Elevated microsatellite alterations at selected tetranucleotide repeats (EMAST) is a different type of genomic instability in colon cancer (CRC) in contrast to mono-, and dinucleotide based instability microsatellite instability (MSI). In this study, we performed comprehensive genomic profiling (CGP) of CRC patients with different EMAST and MSI status to understand their genomic structure, which may help match them with relevant therapies.
99 formalin-fixed, paraffin-embedded (FFPE) CRC tissues consisting of four subtypes based on their EMAST and MSI status, namely (1) EMAST+ and MSI-high (MSI-H), (2) EMAST+ and microsatellite‐stable (MSS), (3) EMAST- and MSI-H, and (4) EMATS- and MSS, were subjected to next-generation sequencing (NGS) with a 440-gene panel to identify mutations and copy number variants (CNVs). Tumor mutational burden (TMB) was determined using mutations detected on exonic regions sequenced while CNV index was calculated to infer genome instability.
In line with previous studies, the prevalence of TP53 (17.6%; n = 3) and APC (23.5%; n = 4) mutations was much lower whereas BRAF V600 mutation (41.2%; n = 7) was much higher in the subtype (1) CRCs which had both MSI-H and EMAST signatures. Interestingly, these dual positive tumors had a significant higher TMB and lower CNV index than other subtypes (TMB: (1) vs (2), (3) and (4); 54 vs 19, 25; and 16; p < 0.0001, CNV index: (1) vs (2), (3), and (4); 3.9 vs 13.7, 9.9, and 17.8; p < 0.0114, 0.006, and 0.0003), suggesting there are more likely to benefit from immune checkpoint inhibitors. Notably, ATM and ARID1A genes mutated in a mutually exclusive way in up to 13/17 (76.5%) of tumors with MSI-H and EMAST signatures, which may predict treatment benefit from the PARP inhibitors.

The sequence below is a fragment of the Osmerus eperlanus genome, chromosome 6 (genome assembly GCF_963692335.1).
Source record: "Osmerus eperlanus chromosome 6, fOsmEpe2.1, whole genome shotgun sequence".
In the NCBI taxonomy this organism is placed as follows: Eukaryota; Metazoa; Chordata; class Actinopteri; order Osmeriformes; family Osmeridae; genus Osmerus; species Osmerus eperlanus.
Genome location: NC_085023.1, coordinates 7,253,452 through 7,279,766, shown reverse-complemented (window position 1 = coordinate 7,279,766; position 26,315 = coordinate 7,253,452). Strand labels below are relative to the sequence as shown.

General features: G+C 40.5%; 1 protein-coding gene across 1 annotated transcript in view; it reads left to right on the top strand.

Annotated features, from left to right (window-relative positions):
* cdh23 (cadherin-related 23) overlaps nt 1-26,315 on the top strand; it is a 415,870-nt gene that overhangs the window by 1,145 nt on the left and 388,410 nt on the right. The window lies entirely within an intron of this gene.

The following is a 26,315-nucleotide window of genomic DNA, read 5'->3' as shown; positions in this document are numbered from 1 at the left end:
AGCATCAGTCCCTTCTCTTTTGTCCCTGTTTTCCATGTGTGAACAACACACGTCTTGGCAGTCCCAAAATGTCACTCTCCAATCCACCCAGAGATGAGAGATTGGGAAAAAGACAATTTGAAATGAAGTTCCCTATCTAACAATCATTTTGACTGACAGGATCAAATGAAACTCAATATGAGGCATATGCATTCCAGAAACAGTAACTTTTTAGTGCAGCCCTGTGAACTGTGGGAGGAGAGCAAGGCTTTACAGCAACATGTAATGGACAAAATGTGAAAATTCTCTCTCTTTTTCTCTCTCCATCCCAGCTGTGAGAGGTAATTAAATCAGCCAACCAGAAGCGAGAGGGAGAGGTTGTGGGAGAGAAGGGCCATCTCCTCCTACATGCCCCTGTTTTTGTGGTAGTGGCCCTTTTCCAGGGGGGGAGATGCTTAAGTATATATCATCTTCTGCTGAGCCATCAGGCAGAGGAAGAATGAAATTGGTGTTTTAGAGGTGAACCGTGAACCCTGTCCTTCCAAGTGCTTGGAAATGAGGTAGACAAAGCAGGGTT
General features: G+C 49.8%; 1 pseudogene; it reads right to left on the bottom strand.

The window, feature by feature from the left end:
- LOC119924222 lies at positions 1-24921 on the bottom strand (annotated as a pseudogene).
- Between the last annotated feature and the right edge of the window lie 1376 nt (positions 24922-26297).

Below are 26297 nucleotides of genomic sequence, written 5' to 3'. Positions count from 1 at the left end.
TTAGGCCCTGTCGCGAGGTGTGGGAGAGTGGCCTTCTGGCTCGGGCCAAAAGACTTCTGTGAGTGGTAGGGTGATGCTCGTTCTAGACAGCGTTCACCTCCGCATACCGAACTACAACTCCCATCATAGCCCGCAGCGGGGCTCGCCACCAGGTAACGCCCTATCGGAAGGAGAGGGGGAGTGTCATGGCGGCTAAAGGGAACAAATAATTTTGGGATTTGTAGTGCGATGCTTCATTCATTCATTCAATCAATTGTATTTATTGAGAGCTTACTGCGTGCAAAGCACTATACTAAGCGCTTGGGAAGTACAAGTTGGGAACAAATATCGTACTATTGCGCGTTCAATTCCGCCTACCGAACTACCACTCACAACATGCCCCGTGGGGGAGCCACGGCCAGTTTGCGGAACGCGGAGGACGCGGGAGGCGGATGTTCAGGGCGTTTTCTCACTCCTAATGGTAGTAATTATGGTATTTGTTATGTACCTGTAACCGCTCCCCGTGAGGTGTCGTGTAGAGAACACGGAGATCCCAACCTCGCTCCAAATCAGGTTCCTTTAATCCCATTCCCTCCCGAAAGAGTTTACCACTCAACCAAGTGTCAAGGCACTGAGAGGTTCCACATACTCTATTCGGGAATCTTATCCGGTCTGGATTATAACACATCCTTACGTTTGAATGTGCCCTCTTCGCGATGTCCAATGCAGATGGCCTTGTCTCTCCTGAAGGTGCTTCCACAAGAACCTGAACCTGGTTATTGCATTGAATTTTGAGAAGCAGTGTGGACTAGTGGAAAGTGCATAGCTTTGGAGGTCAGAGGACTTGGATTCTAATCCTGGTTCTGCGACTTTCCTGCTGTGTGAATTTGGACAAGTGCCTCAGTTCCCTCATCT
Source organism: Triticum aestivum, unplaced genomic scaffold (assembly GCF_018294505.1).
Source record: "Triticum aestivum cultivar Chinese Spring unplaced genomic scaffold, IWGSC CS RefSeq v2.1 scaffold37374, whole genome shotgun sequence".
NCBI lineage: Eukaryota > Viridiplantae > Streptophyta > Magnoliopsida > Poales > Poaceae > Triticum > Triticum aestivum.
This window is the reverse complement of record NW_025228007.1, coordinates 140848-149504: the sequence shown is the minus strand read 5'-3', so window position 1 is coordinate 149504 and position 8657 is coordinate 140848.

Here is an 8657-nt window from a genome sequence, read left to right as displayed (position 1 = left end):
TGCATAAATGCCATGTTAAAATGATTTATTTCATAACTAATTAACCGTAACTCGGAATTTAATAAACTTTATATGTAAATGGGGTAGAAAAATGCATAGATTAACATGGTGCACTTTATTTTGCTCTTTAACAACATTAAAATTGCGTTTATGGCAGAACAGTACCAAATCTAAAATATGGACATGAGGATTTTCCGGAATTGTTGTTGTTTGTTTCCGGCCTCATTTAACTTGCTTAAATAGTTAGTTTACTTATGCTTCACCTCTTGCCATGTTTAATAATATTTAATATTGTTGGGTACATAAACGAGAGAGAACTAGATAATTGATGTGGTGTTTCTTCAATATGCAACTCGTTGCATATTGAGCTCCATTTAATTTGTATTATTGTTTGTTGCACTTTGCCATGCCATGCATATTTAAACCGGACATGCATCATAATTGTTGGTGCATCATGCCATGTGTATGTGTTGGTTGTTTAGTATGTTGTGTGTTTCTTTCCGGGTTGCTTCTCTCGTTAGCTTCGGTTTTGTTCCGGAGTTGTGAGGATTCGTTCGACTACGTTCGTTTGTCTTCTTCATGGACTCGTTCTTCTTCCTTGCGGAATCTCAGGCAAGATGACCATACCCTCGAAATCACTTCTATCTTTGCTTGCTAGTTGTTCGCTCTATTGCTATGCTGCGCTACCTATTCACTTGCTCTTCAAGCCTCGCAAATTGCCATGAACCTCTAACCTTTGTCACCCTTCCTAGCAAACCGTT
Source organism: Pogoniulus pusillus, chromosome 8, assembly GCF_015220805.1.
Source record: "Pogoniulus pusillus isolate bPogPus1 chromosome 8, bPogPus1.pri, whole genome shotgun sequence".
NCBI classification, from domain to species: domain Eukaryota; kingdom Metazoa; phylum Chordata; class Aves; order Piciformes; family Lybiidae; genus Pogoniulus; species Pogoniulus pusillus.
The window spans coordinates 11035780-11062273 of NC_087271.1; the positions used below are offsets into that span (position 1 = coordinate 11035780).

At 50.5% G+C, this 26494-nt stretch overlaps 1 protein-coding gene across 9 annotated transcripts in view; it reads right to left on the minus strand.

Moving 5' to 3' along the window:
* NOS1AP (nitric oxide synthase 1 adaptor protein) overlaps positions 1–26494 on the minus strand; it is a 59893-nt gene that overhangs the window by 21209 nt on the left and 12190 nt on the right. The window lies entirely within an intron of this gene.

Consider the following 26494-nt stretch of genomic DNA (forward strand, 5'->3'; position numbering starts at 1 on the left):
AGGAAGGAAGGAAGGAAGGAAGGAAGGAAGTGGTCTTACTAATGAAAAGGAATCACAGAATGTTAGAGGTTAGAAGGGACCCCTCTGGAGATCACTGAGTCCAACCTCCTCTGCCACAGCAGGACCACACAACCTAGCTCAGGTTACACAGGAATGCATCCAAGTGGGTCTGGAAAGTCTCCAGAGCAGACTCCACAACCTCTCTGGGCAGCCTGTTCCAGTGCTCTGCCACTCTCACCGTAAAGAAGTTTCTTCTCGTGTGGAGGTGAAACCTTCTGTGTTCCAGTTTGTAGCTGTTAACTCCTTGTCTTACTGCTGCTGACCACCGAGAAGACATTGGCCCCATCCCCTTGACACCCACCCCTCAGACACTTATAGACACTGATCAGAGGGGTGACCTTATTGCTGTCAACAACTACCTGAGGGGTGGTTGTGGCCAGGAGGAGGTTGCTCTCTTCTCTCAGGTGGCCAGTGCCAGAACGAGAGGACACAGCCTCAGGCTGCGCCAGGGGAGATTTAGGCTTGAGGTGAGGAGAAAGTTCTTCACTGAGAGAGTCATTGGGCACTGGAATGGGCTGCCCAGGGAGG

MSI-H and EMAST+ CRCs show distinctive genomic features that give them the potential opportunity for checkpoint inhibitors in combination with PARP inhibitors.
Clinical trial identification
Legal entity responsible for the study
Has not received any funding.
K.T. Tan, S-J. Chen: Shareholder: ACT Genomics. All other authors have declared no conflicts of interest.